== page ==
Money Laundering As A Modern Global Problem
The economic problems have taken a global dimension after the globalization. It has also increased the supply chain of products across the borders. Cross-border transaction of black money and money laundering are serious economic crimes, and it causes substantial impacts on the economic development of the world. The Illicit trade is the fountainhead of these problems, and estimated total cost of illicit trade is $ 1.77 Trillion in 2015 which is about 10 percent of global trade in merchandise (World Economic Forum 2015). Both crimes associated with corruption and the combat against these problems demands both local and international actions. United Nations Office on Drugs and Crimes (UNODC 2019) reveals that money laundering accounts for 2-5 percent of global GDP (Gross Domestic Product), that is the lowest estimation. UNODC is an international organization fighting against international crimes, and it depends on the voluntary contribution of governments for its 90 percent of financial needs (UNODC 2019). UNODC (2019) provides technical assistance, model legislation and needed instruments for the nations. This essay analyses the global dimension of money laundering and solutions in detail.
I argue that globalization has enabled the illicit outflow of money and money laundering because diminished state control had made money laundering as a global problem.
After the end of the cold war, capitalism accessed into new territories and unprecedently established more economic integrations in the global scale (Gilman, Goldhammer & Weber 2011, p.7). Privatization programs in the post-soviet territories facilitated quick and painless mobility of state assets into the hand of private entrepreneurs, and this was a major agenda of US-centric capitalist order (Gilman, Goldhammer & Weber 2011, p.7). The deviant form of globalization that is parallel to mainstream globalization possesses an attribute that changes the problems of governing a global economy (Gilman, Goldhammer & Weber 2011, p.7). Deviant globalization has resulted in a huge amount of black money through illegal businesses such as sex trade, drug dealing, terrorism, illegal arms supply and the market for human organs.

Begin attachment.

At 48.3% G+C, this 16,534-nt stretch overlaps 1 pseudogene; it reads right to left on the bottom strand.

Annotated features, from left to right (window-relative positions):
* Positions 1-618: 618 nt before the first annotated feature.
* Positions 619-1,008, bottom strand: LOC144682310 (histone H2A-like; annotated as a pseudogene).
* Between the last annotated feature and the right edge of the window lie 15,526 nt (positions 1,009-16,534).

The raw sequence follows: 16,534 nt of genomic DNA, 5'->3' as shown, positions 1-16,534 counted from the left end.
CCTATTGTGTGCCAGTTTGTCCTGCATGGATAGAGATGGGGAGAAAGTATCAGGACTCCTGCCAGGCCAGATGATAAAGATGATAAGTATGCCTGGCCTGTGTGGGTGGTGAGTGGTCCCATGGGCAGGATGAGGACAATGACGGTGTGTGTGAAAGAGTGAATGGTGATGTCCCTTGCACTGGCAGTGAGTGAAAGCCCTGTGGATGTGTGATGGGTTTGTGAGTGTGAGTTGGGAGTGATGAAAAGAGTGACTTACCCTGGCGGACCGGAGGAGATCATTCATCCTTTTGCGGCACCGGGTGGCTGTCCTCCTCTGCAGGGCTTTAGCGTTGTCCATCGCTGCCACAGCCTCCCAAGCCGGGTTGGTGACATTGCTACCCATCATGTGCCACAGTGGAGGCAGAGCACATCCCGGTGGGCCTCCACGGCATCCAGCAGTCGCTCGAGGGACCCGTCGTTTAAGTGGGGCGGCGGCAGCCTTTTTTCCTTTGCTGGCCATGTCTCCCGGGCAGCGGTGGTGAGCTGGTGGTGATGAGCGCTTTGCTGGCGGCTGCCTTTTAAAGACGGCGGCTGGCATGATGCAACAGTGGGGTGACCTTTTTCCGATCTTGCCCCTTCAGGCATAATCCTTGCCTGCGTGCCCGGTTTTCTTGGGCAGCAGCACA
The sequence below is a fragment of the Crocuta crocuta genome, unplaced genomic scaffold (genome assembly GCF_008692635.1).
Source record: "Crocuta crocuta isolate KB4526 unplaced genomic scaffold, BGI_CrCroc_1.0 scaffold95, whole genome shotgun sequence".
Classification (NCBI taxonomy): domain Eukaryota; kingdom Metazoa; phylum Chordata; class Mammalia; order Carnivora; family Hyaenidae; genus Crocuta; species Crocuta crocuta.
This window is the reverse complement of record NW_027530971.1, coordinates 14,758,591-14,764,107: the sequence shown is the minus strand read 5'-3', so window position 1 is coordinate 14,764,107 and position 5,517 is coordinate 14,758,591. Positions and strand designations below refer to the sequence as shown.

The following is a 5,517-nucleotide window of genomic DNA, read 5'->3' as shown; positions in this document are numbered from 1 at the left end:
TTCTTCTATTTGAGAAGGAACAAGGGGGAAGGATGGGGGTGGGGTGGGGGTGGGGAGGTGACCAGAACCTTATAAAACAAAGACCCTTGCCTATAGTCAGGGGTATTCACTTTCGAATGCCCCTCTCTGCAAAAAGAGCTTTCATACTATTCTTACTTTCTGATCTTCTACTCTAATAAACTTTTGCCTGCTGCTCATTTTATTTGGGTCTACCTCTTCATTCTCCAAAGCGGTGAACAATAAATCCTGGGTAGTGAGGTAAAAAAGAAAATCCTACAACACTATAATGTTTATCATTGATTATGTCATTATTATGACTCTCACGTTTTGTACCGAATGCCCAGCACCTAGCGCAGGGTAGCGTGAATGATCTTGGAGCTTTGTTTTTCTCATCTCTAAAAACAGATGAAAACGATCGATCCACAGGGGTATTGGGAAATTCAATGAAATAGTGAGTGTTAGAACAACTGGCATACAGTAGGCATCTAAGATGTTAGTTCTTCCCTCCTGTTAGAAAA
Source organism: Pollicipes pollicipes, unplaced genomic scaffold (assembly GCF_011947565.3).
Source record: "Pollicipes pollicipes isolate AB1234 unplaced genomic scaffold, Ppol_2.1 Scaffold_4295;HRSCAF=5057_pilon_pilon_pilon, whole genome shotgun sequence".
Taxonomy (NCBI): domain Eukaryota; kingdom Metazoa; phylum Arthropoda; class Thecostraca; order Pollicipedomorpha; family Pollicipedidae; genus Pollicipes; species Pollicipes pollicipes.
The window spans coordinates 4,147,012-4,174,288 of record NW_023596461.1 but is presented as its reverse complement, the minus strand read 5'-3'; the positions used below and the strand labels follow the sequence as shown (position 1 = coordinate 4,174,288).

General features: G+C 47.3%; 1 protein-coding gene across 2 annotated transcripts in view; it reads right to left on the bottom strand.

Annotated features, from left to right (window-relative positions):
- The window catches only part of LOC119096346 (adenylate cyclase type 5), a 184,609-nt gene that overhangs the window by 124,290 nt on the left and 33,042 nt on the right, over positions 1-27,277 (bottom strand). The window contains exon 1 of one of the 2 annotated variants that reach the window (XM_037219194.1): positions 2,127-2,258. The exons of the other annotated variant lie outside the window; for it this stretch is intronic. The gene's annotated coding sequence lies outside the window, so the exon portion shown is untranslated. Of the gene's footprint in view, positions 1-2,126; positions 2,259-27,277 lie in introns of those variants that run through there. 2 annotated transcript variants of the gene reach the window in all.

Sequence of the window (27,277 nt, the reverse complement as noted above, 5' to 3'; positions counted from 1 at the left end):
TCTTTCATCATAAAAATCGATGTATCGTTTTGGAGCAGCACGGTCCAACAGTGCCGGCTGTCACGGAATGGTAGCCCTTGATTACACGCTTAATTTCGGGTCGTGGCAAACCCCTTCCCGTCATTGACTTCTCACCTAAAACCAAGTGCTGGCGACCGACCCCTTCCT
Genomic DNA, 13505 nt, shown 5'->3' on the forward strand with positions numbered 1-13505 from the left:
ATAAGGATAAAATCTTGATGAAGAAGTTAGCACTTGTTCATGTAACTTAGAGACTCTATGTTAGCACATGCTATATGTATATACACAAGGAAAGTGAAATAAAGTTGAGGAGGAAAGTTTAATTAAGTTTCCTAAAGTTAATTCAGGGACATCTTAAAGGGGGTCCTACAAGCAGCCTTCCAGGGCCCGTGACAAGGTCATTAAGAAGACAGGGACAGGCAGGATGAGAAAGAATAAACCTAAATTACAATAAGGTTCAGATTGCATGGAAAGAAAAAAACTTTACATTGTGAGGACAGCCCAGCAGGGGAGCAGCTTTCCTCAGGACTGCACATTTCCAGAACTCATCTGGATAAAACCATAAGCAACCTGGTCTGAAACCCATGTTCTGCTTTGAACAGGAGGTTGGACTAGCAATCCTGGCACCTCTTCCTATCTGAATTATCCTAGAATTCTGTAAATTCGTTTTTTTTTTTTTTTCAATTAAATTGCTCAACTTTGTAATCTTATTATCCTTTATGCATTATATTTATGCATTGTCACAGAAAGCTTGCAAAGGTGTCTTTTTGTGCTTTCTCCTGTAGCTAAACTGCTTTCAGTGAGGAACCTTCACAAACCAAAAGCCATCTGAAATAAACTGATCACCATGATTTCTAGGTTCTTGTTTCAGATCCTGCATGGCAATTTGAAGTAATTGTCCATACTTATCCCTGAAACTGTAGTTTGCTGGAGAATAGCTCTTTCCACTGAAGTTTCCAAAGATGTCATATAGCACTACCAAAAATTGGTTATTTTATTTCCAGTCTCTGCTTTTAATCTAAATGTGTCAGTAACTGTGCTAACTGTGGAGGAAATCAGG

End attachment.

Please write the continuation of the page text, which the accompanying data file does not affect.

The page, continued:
The causes of black money are excess government intervention in the economy (via licensing and regulations), funding of political parties, a higher rate of taxes and inefficient enforcement of tax laws (Sarkar 2010, p.128-129). Vice versa, the privatization also brings new scopes to earn black money through the bribes of bureaucrats and politicians as well (Sarkar 2010, p. 129). However, tax law enforcement becomes difficult in developing countries due to its sunshine laws.
As a result, huge amounts of black money are formed in the focal points, and the money laundering also becomes a serious problem at the global level. Money laundering is the processing of profits gained by criminal activities through the financial system to disguise their origins and to make them appear clean money (Buchanan 2004, p.117). Money laundering offers chances to make the black money into clean forms and again used for their prescribed purpose in the legal business. Criminals use the advantages of globalization by transferring funds across the borders in a quick way (UNODC 2019). Money laundering process creates burdens on the world economy by crippling the operations of national economies (Buchanan 2004, p.116). In addition, Financial markets become corrupted, risky and unstable, and finally slow down the growth rate of the economy (Buchanan 2004, p.116). Therefore, money laundering takes global dimension after the globalization.
The governments have moved toward the openness of trade, finance, and investment. These changes are the prima facie evidence of a new global logic of capitalism (Weiss 2000, p.9). In this context, states become apparently powerless to make real changes in the public policies, and states have to adapt similar policies of a global trend (Weiss 2000, p.9). In addition, Weiss (2000, p.13) articulates that globalization and state power are not a negative sum game where the growth of the former can only happen at the expense of the later.